With the Dow still below the psychologically significant 12,000 mark, investors would do well to consider the impact a prolonged recession might have on their portfolios. It might be tempting to move to an all-cash position, but before you make such a hasty move, take the time to look at stocks that have the ability to hold up in tough times.

I used the stock screener at our investor-intelligence database, Motley Fool CAPS, to look for companies that have proven to be less volatile than the market, but which have been reporting strong revenue and earnings growth over the past few years. With a beta less than that of the S&P, these companies ought to react less violently to any market swoon.

By adding in a measure of cheapness -- these stocks also carry a P/E ratio that’s less than average -- we build in an additional margin of safety. However, with CAPS investors rating them at three to five stars, we're getting companies that are expected to outperform. Our data suggests that the highest-rated stocks in the database significantly outperform the lowest-rated ones.

When I ran the screen, it returned 66 stocks. Below, I've listed five that look like they could do well in any extended downturn.


CAPS Rating (out of 5)

3-Year Average Revenue Growth

3-Year Average EPS Growth


P/E Ratio

Central European Distribution (NASDAQ:CEDC)






EnerSys (NYSE:ENS)












Humana (NYSE:HUM)






Oceaneering International (NYSE:OII)






Source: Motley Fool CAPS screener.

A slick move
Although oil producer Hess doesn't grab the headlines the way some oil companies do, CAPS members are enthusiastic about its prospects; 95% of them think it will outperform the market. The company’s profits were up 62% last quarter, it has expanded acreage in the Bakken field, and it’s landed a new contract to supply the Department of Defense with natural gas. Considering all this, CAPS All-Star member reddingrunner sees it as one of the best-run companies in the industry:

Actually I hope oil prices keep dropping for awhile and if they do Hess will drop too. But when they stop dropping (tomorrow? next spring?) Hess will start bouncing. One of the best on the business. I've got this strange idea that demand for oil will continue to soar for the foreseeable future.

Central European Distribution produces a prodigious amount of vodka for Poland -- more than 9 million cases of vodka annually! -- and it has more than 700 different brands of alcohol in its portfolio, making it the leading national distributor in the country by volume. The drinks business has been a bit of a mixed bag lately; Diageo (NYSE:DEO) saw profits rise as growth slowed, while Brown-Forman (NYSE:BF-B) was hurt by charges for its tequila business. With the continued vodka sales growth it has enjoyed, however, CAPS member colonelnelson finds there's opportunity in the price dip Central European has sustained:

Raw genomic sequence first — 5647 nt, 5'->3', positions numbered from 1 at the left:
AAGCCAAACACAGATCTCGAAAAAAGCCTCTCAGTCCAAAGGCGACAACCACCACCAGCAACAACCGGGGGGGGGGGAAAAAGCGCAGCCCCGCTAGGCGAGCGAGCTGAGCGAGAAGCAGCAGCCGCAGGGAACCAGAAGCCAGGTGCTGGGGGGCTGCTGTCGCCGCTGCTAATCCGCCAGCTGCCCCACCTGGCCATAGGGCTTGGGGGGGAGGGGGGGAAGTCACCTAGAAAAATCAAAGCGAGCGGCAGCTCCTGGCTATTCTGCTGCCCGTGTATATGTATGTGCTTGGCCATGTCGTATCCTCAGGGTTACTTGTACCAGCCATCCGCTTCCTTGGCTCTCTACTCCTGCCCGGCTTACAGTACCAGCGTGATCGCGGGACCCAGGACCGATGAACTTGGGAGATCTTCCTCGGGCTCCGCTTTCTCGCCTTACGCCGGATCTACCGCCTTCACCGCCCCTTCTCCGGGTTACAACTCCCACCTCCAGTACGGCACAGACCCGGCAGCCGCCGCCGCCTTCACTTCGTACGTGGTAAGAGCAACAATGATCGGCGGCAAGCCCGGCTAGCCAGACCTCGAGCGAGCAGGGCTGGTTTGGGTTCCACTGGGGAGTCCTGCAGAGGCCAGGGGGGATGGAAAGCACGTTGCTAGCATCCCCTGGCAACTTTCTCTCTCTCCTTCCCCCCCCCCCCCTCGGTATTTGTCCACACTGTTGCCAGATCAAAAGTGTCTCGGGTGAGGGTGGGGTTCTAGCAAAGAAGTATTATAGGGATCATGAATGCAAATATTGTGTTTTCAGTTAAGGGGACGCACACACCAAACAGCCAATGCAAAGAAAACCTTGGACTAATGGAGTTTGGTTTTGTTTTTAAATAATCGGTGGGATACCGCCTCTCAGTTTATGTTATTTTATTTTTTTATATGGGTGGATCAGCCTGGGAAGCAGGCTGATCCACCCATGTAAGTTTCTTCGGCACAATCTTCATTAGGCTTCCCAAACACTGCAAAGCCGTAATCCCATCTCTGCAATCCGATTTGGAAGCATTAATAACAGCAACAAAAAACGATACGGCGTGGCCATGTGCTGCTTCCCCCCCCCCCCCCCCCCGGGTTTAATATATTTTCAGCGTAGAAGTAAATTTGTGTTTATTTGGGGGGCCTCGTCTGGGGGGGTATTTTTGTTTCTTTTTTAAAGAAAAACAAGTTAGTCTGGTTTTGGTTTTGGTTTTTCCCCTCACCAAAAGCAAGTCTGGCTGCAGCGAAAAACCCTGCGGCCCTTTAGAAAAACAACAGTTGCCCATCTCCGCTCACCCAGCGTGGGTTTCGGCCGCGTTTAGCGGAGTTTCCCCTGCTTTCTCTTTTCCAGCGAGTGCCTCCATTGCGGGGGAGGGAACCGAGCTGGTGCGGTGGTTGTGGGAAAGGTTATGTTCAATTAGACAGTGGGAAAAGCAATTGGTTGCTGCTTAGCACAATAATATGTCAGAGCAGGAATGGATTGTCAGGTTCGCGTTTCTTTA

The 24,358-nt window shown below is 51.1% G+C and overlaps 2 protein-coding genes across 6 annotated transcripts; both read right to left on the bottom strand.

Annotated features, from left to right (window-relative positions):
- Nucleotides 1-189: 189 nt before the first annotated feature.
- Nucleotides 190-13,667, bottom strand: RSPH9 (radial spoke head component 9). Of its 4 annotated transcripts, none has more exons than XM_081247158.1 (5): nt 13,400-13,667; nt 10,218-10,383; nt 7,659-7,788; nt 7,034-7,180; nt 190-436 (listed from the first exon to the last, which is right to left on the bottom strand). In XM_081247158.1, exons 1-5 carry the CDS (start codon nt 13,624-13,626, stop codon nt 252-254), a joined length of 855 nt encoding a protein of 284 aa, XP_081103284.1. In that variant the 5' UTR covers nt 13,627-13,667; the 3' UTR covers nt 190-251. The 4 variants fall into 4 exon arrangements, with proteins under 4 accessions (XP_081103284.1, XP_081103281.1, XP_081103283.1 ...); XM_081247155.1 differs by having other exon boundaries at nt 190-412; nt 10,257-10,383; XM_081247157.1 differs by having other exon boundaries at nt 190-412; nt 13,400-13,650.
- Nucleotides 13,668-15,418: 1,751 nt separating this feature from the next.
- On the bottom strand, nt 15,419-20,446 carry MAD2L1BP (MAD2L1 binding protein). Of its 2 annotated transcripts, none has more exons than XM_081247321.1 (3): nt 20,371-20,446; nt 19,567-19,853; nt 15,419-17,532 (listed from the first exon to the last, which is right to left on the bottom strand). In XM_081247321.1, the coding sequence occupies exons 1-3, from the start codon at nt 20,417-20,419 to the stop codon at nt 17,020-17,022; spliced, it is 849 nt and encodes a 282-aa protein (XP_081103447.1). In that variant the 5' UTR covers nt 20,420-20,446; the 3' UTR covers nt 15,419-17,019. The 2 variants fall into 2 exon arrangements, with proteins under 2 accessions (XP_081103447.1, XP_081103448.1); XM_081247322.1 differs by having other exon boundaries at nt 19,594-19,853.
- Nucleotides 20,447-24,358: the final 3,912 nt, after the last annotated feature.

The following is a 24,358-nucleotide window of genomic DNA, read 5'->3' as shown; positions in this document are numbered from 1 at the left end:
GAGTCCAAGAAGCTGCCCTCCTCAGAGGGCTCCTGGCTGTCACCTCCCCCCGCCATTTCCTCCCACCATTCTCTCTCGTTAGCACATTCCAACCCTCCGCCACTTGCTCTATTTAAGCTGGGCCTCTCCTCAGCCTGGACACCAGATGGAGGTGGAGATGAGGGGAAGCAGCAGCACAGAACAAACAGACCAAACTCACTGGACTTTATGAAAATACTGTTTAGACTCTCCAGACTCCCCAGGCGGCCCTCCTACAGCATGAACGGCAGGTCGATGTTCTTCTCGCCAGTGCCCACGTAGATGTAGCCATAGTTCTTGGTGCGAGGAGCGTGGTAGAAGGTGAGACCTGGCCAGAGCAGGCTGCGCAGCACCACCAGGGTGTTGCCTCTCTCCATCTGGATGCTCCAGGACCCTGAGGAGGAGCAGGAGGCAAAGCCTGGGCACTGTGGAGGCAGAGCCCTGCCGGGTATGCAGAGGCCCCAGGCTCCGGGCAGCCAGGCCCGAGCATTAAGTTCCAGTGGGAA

A bit of a high flyer, yet it's hard to ignore such good year over year revenue growth and increases in earnings per share. CEDC cycles a bit, and that will lead to some ups and downs, but overall I think investor sentiment is bullish. I'm also pleased that the last time this stock dipped to 70 on June 27th, the institutional buyers went crazy and snapped it up like hotcakes. I'm hoping for a little more of this institutional love at 69.69. Outperform.

Managed-care provider Humana has juggled the competing concerns of rising costs and expanding profits and was able to raise its full-year earnings guidance recently. Top-rated CAPS All-Star member mm20001 thinks shares were hurt more because of sector concerns than company-specific ones, and he views this as a value investor's opportunity:

Humana has half their market cap of $7.5B in net cash ($5.6 B cash-$1.9 B debt), and a 2009 est. P/E of 7.5. The stock is off its Jan 2008 high of $88 to the mid 40s amid weakness in the health care sector. This is a value play with solid upside potential at current levels.

Take a recess
Market downdrafts can wreak havoc on your portfolio, but there's no reason to hide your money in the mattress. These five recession-fighters look to have the goods to keep your portfolio on the upswing, but it pays to start your research on these stocks on Motley Fool CAPS. Use the screener, read a company's financial reports, scrutinize key data and charts, and examine the comments your fellow investors have made, all from a stock's CAPS page. Then weigh in with your own thoughts on which stocks you think can keep the dogs of recession at bay.

Diageo is a Motley Fool Income Investor recommendation. Try any of our Foolish newsletters today, free for 30 days.

Fool contributor Rich Duprey does not have a financial position in any of the stocks mentioned in this article. You can see his holdings here. The Motley Fool has a disclosure policy.